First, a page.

Looking at the Spearman correlation data above, you can see that both Ahrefs and SimilarWeb have a strong positive correlation with “real” traffic. But Ahrefs does trump SimilarWeb, marginally.
This means that should you use our Batch Analysis tool to obtain domain‐level traffic estimates for a bunch of outreach prospects, then sort by traffic (high to low)…
…this is likely to be a pretty good judge of the relative popularity of these sites.
So which traffic estimation tool should you use?
It’s important to note that each of these tools do different things.
SimilarWeb estimates total traffic, whereas Ahrefs estimates organic (i.e., Google) traffic.
One of the unique benefits of SimilarWeb is that you can see where the majority of traffic to a website is coming from (e.g., organic search, social, etc.):
You can see, for example, that thewirecutter.com gets roughly 2/3 of its traffic from search engines, according to SimilarWeb.
Which brings us to a cool point:
If you see that a site gets a lot of traffic from organic search in SimilarWeb, you can use Ahrefs to dig deeper and better understand that traffic.
For example, in the case of thewirecutter.com, Ahrefs can show how organic traffic has grown over the past 3+ years…
… or every single one of the 3.1 MILLION keywords it ranks for…
… or the pages responsible for bringing the most organic traffic to the site…
… and a whole lot more!
But enough bragging! 😉 Let’s talk briefly about pricing.
But before you make a decision, let’s take a look at a couple of other ways to find out how much traffic a website gets.
Method 2. Look for an “advertise with us” page
Most bloggers receive so many “I’m interested in advertising on your site; how much traffic does it get?” emails that it makes sense to publish this information on a publicly accessible advertising page.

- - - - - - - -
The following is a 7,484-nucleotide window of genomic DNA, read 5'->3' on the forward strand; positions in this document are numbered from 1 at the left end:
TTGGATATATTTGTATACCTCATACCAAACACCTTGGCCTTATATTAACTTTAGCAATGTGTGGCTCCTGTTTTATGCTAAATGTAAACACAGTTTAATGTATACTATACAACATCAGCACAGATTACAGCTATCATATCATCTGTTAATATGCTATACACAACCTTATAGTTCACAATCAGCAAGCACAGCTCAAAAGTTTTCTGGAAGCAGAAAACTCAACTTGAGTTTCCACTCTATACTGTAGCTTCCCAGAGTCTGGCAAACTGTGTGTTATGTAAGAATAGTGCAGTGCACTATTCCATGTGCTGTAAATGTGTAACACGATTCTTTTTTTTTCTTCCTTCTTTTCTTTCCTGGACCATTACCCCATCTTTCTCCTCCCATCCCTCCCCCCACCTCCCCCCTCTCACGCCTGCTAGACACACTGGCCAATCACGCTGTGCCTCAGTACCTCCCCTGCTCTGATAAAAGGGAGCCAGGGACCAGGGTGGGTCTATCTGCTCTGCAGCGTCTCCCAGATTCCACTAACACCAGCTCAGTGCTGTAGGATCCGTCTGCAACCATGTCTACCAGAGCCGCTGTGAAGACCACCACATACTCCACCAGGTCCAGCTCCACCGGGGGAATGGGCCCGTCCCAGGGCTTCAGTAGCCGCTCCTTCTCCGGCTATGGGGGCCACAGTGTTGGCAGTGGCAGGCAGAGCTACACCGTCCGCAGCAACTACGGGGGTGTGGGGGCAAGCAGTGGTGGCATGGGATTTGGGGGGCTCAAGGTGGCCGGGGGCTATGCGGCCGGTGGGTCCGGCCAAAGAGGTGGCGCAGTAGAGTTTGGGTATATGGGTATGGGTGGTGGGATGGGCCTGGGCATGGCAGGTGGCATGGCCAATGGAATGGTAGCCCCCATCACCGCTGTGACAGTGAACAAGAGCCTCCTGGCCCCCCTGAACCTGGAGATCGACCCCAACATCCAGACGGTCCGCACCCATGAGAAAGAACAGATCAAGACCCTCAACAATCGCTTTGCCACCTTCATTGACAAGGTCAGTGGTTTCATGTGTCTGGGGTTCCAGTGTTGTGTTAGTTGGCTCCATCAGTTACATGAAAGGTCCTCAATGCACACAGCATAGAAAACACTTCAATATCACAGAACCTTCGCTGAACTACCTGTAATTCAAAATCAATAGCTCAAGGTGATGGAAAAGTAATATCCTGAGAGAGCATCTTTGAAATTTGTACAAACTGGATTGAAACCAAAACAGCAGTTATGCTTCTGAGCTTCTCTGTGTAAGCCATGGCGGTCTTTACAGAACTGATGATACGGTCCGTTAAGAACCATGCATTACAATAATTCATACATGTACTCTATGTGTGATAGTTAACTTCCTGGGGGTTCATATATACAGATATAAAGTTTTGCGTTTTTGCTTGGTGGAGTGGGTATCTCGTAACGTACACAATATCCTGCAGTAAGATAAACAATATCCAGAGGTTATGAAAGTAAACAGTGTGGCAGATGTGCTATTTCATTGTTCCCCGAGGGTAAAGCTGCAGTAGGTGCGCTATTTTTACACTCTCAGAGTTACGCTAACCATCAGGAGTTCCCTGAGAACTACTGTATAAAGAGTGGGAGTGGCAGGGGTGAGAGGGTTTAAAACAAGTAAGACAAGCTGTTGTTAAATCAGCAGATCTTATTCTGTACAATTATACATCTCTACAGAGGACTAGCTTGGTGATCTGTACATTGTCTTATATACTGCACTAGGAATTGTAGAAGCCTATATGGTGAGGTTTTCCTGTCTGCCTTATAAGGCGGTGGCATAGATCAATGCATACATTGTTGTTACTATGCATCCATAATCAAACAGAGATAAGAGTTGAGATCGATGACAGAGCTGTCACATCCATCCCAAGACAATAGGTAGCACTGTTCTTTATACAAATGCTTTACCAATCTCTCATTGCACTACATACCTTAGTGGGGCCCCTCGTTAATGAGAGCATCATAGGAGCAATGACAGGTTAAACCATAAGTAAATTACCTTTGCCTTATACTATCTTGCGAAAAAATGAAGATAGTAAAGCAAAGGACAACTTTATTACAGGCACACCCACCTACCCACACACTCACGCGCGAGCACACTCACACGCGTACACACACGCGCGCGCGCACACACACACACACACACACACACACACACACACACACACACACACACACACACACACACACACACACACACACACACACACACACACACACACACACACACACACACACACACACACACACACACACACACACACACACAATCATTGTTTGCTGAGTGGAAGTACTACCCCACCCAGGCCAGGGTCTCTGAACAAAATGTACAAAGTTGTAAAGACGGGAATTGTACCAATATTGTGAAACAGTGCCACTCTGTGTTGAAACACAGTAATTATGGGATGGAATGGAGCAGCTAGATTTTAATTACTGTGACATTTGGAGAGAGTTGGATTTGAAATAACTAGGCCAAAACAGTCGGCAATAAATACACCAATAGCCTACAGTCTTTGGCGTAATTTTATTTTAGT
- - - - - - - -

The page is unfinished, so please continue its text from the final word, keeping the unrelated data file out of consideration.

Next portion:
Here’s one such page from geekwire.com:
It states their monthly unique visitors, pageviews, and some other useful information (e.g., social stats). It’s not just the big sites that do this, either; I’ve seen a lot of individual bloggers with similar pages.
But how do you find these pages anyhow?
The easiest way is with the following Google search:
site:website.com advertise with us
Nine times out of 10, if they have such a page, it will be the first result.
Not seeing traffic stats on the advertising page? See if there’s a link to a “media pack;” a lot of sites include their traffic stats here.
Still, this tactic doesn’t always work for three simple reasons:
- Not all websites have “advertise with us” pages;
- Traffic stats aren’t always published on them;
- Traffic numbers aren’t always up‐to‐date
If you do find an “advertise with us” page with traffic stats, always try to check if they’re up to date.
Most websites will list when they were last updated…
… but some don’t.
For example, the traffic stats shown on the geekwire.com advertising page haven’t been updated for at least a year.
If the website hasn’t updated their traffic stats recently (or simply fails to give a “last updated” date), don’t trust the numbers; they’re unlikely to be accurate.